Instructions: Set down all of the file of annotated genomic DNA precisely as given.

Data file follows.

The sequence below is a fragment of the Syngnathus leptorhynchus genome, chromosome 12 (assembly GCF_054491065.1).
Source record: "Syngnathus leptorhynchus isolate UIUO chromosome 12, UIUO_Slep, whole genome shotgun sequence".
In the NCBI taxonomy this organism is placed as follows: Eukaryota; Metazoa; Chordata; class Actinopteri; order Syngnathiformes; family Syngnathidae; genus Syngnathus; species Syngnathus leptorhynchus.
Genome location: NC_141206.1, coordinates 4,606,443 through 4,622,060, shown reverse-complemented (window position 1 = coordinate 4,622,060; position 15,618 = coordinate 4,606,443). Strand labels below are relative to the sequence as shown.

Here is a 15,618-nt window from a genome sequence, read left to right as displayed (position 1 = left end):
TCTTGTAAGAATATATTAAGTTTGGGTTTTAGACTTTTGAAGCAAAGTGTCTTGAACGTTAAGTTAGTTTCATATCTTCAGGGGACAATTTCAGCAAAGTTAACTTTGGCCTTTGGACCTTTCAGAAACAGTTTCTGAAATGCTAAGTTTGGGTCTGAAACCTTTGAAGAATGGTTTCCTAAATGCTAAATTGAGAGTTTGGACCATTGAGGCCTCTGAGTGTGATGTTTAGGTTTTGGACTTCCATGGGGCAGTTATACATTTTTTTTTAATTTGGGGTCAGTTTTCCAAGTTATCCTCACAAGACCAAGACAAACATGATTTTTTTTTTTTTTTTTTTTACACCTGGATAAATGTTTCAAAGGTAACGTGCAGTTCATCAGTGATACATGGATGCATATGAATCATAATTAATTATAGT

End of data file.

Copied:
The sequence below is a fragment of the Syngnathus leptorhynchus genome, chromosome 12 (assembly GCF_054491065.1).
Source record: "Syngnathus leptorhynchus isolate UIUO chromosome 12, UIUO_Slep, whole genome shotgun sequence".
In the NCBI taxonomy this organism is placed as follows: Eukaryota; Metazoa; Chordata; class Actinopteri; order Syngnathiformes; family Syngnathidae; genus Syngnathus; species Syngnathus leptorhynchus.
Genome location: NC_141206.1, coordinates 4,606,443 through 4,622,060, shown reverse-complemented (window position 1 = coordinate 4,622,060; position 15,618 = coordinate 4,606,443). Strand labels below are relative to the sequence as shown.

Here is a 15,618-nt window from a genome sequence, read left to right as displayed (position 1 = left end):
TCTTGTAAGAATATATTAAGTTTGGGTTTTAGACTTTTGAAGCAAAGTGTCTTGAACGTTAAGTTAGTTTCATATCTTCAGGGGACAATTTCAGCAAAGTTAACTTTGGCCTTTGGACCTTTCAGAAACAGTTTCTGAAATGCTAAGTTTGGGTCTGAAACCTTTGAAGAATGGTTTCCTAAATGCTAAATTGAGAGTTTGGACCATTGAGGCCTCTGAGTGTGATGTTTAGGTTTTGGACTTCCATGGGGCAGTTATACATTTTTTTTTAATTTGGGGTCAGTTTTCCAAGTTATCCTCACAAGACCAAGACAAACATGATTTTTTTTTTTTTTTTTTTTACACCTGGATAAATGTTTCAAAGGTAACGTGCAGTTCATCAGTGATACATGGATGCATATGAATCATAATTAATTATAGT